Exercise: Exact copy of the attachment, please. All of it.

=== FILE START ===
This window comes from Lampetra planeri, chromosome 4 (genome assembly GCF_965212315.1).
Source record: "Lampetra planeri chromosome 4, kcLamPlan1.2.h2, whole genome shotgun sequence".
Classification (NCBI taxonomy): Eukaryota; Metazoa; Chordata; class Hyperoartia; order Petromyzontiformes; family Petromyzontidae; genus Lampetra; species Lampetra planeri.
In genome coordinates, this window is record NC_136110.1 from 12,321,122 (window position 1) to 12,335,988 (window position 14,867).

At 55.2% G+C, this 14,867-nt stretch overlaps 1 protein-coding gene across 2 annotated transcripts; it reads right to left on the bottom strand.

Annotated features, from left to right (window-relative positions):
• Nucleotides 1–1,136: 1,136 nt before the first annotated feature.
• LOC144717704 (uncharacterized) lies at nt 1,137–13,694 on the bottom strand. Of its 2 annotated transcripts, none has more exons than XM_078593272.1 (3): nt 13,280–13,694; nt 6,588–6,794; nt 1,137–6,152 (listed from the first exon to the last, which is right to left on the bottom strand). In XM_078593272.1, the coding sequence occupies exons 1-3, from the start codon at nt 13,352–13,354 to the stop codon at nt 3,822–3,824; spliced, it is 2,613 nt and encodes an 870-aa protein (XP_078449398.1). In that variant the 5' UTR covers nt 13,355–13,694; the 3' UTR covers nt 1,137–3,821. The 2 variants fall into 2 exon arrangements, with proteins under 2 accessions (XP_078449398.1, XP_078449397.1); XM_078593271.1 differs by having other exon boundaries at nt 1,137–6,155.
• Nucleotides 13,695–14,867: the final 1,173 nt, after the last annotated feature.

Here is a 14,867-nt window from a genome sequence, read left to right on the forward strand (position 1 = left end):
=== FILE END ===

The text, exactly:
This window comes from Lampetra planeri, chromosome 4 (genome assembly GCF_965212315.1).
Source record: "Lampetra planeri chromosome 4, kcLamPlan1.2.h2, whole genome shotgun sequence".
Classification (NCBI taxonomy): Eukaryota; Metazoa; Chordata; class Hyperoartia; order Petromyzontiformes; family Petromyzontidae; genus Lampetra; species Lampetra planeri.
In genome coordinates, this window is record NC_136110.1 from 12,321,122 (window position 1) to 12,335,988 (window position 14,867).

At 55.2% G+C, this 14,867-nt stretch overlaps 1 protein-coding gene across 2 annotated transcripts; it reads right to left on the bottom strand.

Annotated features, from left to right (window-relative positions):
• Nucleotides 1–1,136: 1,136 nt before the first annotated feature.
• LOC144717704 (uncharacterized) lies at nt 1,137–13,694 on the bottom strand. Of its 2 annotated transcripts, none has more exons than XM_078593272.1 (3): nt 13,280–13,694; nt 6,588–6,794; nt 1,137–6,152 (listed from the first exon to the last, which is right to left on the bottom strand). In XM_078593272.1, the coding sequence occupies exons 1-3, from the start codon at nt 13,352–13,354 to the stop codon at nt 3,822–3,824; spliced, it is 2,613 nt and encodes an 870-aa protein (XP_078449398.1). In that variant the 5' UTR covers nt 13,355–13,694; the 3' UTR covers nt 1,137–3,821. The 2 variants fall into 2 exon arrangements, with proteins under 2 accessions (XP_078449398.1, XP_078449397.1); XM_078593271.1 differs by having other exon boundaries at nt 1,137–6,155.
• Nucleotides 13,695–14,867: the final 1,173 nt, after the last annotated feature.

Here is a 14,867-nt window from a genome sequence, read left to right on the forward strand (position 1 = left end):